This post shows how a biased random walk can be implemented in OCaml as a recursive definition. Consider a walker whoes initial position is n where n is positive integer will go forward 1 step with probability 1/3 and will go backward 1 step with probability 2/3.

What we are interested in here is what is the number of steps that the walker needs to take to go from the position n to 0. Obviously, in the worst-case this number of steps is infinite. However, we can show that the probability that this situation happens is 0, e.g., it is 1/3^m where m go to infinity. We say that this random walk algorithm is almost sure termination.

Thus the more interesting question is what is the expected number of steps that the walker needs to take to go from n to 0. If we call T(n) is the expected number of steps to go from n to 0, then we have the following recursion relation T(n) = 1 + 1/3T(n+1) + 2/3T(n-1). The solution of this relation is T(n) = 3.n. However, the recursion relation solving is not easy problem. If we use our automatic analyzer, Absynth, that can infer the upper bound on this expected value, the we get the same tightest bound 3.max(0,n).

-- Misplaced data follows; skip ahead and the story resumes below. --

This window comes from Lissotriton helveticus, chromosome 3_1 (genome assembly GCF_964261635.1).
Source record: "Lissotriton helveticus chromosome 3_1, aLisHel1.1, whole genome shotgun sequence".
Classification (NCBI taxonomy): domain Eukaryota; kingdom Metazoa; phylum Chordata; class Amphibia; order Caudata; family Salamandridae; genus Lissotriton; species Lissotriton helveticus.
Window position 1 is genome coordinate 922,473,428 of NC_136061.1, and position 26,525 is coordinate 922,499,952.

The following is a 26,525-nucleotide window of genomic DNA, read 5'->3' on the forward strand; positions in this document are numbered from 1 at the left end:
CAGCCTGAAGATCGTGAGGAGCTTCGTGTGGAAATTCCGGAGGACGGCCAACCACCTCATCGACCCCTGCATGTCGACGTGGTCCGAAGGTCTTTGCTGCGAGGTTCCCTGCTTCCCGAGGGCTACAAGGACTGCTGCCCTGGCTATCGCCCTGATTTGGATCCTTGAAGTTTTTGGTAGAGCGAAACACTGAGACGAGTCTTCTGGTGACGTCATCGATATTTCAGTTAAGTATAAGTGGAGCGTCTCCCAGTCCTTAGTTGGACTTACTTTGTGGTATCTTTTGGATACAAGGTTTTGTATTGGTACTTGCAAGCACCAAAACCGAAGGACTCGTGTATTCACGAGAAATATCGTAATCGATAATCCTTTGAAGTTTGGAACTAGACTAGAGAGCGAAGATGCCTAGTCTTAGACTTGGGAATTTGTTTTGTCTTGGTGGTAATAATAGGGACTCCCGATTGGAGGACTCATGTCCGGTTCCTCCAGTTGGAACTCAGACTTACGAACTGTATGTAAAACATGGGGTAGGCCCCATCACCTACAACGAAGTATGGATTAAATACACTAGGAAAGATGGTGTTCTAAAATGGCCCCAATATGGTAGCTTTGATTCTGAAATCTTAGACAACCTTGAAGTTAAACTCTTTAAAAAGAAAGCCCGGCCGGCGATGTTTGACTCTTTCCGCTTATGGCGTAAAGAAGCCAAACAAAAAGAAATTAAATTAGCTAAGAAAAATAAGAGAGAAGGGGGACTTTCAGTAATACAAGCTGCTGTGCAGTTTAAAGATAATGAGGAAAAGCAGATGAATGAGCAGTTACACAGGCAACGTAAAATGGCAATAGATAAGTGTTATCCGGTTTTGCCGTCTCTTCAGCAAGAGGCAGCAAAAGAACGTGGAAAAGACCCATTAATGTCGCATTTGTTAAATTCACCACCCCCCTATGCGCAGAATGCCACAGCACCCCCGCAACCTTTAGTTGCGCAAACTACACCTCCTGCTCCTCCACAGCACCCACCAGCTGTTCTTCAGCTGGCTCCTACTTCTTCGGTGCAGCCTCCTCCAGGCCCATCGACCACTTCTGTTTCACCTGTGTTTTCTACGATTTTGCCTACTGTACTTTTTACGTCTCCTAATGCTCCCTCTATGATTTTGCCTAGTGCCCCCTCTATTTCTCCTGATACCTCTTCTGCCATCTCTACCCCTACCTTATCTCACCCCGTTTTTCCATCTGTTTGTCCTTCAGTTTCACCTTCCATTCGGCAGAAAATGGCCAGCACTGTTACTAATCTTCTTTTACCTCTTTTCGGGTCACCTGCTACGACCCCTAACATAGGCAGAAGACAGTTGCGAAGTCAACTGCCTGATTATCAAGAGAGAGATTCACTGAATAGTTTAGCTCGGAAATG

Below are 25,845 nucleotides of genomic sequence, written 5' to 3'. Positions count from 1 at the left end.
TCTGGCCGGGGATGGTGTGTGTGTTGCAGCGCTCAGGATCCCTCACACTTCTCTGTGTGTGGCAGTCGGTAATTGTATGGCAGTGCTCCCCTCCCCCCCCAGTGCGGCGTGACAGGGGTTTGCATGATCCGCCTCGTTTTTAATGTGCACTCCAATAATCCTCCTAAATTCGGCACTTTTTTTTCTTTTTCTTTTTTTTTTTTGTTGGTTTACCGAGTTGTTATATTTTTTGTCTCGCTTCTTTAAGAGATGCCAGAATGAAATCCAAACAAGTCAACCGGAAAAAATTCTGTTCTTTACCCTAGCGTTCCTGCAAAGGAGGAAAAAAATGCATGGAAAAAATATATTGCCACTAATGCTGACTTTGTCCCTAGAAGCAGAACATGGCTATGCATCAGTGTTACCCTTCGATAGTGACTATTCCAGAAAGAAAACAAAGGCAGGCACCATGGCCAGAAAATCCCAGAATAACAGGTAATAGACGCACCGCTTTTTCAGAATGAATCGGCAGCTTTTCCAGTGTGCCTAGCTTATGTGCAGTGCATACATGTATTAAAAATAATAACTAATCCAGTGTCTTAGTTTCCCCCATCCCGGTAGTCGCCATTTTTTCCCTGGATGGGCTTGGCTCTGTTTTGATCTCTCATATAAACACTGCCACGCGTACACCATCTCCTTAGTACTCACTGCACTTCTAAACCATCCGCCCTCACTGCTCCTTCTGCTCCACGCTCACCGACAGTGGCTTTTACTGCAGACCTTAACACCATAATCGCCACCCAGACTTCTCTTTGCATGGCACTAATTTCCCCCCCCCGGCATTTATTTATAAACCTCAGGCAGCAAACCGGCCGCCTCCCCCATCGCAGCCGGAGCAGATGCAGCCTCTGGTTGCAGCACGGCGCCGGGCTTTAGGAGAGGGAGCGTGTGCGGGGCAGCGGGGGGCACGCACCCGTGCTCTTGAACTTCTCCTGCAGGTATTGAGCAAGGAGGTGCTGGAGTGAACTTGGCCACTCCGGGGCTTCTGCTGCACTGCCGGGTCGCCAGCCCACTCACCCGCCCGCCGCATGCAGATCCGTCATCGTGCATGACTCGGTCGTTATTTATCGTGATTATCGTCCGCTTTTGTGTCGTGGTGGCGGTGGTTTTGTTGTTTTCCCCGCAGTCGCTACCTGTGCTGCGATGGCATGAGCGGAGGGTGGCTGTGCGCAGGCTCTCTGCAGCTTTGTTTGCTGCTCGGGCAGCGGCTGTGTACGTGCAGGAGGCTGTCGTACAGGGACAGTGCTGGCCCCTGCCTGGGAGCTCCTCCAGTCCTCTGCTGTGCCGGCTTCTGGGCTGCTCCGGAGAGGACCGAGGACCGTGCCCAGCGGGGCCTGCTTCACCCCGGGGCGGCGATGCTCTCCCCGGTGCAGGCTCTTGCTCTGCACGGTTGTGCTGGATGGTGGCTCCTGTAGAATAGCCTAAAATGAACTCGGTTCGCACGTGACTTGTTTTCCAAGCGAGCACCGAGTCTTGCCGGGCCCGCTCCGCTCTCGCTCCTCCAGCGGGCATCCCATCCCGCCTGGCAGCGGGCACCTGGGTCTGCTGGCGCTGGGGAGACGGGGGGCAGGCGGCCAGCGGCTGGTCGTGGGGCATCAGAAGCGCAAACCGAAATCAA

let rec biased_rw n counter =
   let () = assert (n >= 0) in match n with
   | 0 -> (0, counter)
   | _ -> 
    let r = 100 in
    (* encode the probability 2/3 *)
    if (r < 67) then 
        biased_rw (n-1) (counter+1) 
        biased_rw (n+1) (counter+1)

(* testing function *)
let test nr f n =
   let rt = ref 0 in
   for i = 1 to nr do
      let (_,cost) = f n 0 in
      rt := (!rt) + cost
   (float_of_int (!rt)) /. (float_of_int nr)

The following are the average values of counter when we run biased_rw for 10000 times.

# test 10000 biased_rw 10;;
- : float = 29.472